When replacing the handle with its surrounding collar, the handle should first be turned on to the threaded rod or stem to cause the handle to be attached to the locking mechanism and thereafter should be further turned to being the handle to theposition at which the collar completely occupies the space between the underside of the enlarged head on the handle and the sill of the associated door when the handle is depressed to locked-door position. In this way, the overhang that otherwise would be presented by the enlarged upper end of the handle is completely eliminated and, correspondingly, the capability of hooking a wire under the handle head also has been completely eliminated. In this way, the lock is made substantially thief-proof insofar as the use of a hooked wire inserted between the window and window frame is concerned.


This invention may be more readily understood by referring to the accompanying drawings, which show one preferred embodiment of the invention, and in which

FIG. 1 is an elevational view of a portion of an automobile door partly broken away to show the relationship of the collar and handle and the door locking mechanism of this invention;

FIG. 2 is an exploded perspective view of a handle, collar and associated door locking rod or stem of this invention;

FIG. 3 is an elevational view partly in cross-section showing the handle, collar and locking stem of this invention in locked position and, in phantom, showing the handle and collar when lifted to unlock the door; and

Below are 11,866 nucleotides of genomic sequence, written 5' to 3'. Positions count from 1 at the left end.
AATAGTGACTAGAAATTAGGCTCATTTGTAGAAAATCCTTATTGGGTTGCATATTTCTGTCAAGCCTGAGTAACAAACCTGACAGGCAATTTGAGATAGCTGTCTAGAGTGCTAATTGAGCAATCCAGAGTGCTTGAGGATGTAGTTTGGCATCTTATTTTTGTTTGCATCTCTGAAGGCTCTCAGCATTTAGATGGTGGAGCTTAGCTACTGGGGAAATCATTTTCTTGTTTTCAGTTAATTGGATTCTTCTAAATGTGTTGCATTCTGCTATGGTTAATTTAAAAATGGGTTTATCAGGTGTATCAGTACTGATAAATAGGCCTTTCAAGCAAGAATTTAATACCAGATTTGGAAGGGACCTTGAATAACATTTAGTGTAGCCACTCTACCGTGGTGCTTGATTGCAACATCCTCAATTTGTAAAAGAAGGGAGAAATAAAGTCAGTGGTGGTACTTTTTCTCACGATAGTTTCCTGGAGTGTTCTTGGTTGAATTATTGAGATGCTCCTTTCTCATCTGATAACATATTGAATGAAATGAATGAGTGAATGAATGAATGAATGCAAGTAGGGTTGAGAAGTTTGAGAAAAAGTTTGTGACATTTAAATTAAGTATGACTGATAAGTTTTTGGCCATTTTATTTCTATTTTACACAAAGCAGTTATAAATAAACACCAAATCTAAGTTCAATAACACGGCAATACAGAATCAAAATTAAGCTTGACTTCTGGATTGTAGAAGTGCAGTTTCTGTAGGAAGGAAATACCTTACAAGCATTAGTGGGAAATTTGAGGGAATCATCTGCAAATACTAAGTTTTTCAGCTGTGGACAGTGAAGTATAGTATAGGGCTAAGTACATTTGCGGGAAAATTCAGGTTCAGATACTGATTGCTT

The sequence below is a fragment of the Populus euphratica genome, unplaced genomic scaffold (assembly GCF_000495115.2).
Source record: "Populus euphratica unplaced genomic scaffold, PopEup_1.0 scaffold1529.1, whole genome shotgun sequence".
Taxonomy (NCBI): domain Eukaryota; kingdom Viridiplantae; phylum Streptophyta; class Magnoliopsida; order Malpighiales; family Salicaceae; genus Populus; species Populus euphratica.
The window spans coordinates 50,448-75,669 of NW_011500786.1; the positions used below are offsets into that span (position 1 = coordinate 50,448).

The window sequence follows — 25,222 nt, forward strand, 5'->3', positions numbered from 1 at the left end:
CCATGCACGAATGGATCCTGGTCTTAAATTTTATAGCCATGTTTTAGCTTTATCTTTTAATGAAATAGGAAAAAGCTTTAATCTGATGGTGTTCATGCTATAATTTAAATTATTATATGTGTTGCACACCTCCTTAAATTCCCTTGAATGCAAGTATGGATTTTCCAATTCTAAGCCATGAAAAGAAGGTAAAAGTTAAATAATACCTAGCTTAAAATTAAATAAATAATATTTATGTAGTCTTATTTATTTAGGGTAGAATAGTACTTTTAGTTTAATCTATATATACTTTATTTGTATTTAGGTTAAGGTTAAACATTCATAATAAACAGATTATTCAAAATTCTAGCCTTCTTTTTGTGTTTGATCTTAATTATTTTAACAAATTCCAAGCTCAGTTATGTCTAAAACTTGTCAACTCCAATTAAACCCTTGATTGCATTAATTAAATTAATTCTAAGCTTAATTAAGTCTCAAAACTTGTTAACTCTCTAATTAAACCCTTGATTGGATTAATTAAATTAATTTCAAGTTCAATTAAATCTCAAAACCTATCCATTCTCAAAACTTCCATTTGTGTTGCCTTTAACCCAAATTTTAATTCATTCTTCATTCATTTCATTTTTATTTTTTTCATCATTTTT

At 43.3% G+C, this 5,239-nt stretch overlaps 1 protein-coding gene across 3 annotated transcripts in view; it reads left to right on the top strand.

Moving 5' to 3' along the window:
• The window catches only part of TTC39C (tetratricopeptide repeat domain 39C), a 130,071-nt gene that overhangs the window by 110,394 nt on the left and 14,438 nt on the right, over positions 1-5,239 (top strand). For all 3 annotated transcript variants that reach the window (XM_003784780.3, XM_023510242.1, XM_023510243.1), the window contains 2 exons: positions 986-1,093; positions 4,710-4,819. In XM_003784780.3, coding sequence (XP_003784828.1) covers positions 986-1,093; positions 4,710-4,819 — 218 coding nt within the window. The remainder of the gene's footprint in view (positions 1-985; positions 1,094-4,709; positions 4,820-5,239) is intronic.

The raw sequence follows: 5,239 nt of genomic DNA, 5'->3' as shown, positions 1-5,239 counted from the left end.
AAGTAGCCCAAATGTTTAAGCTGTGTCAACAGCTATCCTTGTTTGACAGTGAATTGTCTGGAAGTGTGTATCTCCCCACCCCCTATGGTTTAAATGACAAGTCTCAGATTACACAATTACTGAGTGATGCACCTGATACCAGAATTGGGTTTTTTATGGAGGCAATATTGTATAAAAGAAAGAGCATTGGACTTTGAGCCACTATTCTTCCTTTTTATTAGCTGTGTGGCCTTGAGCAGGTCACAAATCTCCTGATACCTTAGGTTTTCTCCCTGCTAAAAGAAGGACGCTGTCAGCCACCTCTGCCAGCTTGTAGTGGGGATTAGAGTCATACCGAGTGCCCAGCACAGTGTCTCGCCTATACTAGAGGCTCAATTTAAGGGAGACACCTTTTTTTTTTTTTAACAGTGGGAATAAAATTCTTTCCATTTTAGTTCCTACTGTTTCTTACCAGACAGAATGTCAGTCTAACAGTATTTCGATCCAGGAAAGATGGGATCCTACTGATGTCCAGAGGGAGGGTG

FIG. 4 is an elevational view partly in cross-section showing the handle and collar of this invention in unlocked position after the operator's grip has been released and the dollar has dropped down to engage the sill.

By referring to the drawings, it will be noted that the form of the invention here shown by way of illustration comprises a door-locking handle 10 of usual construction in combination witha collar 11. The handle 10 is of the usual construction now commonly employed on automobiles and has a head 12 and shank 13. The shank is provided with an axial opening extending upwardly from its bottom surface and provided with internal threads 14 adapted for screw-threaded attachment to a rod or stem 15 which has matching threads. The extent of the threaded portions of the handle and rod or stem, respectively, is sufficient to permit the handle to be inserted through the opening 16 in the sill 17 of the automobile door 18 and to be threaded onto the rod or stem 15 and thereafter adjusted by further turning to cause the enlarged top of the handle to be seated in engagement with the upper annular surface of the collar 11 when the handle is depressed and the rod or stem is in the position which locks the door. The door lock is shown in outline at 20 in FIG. 1.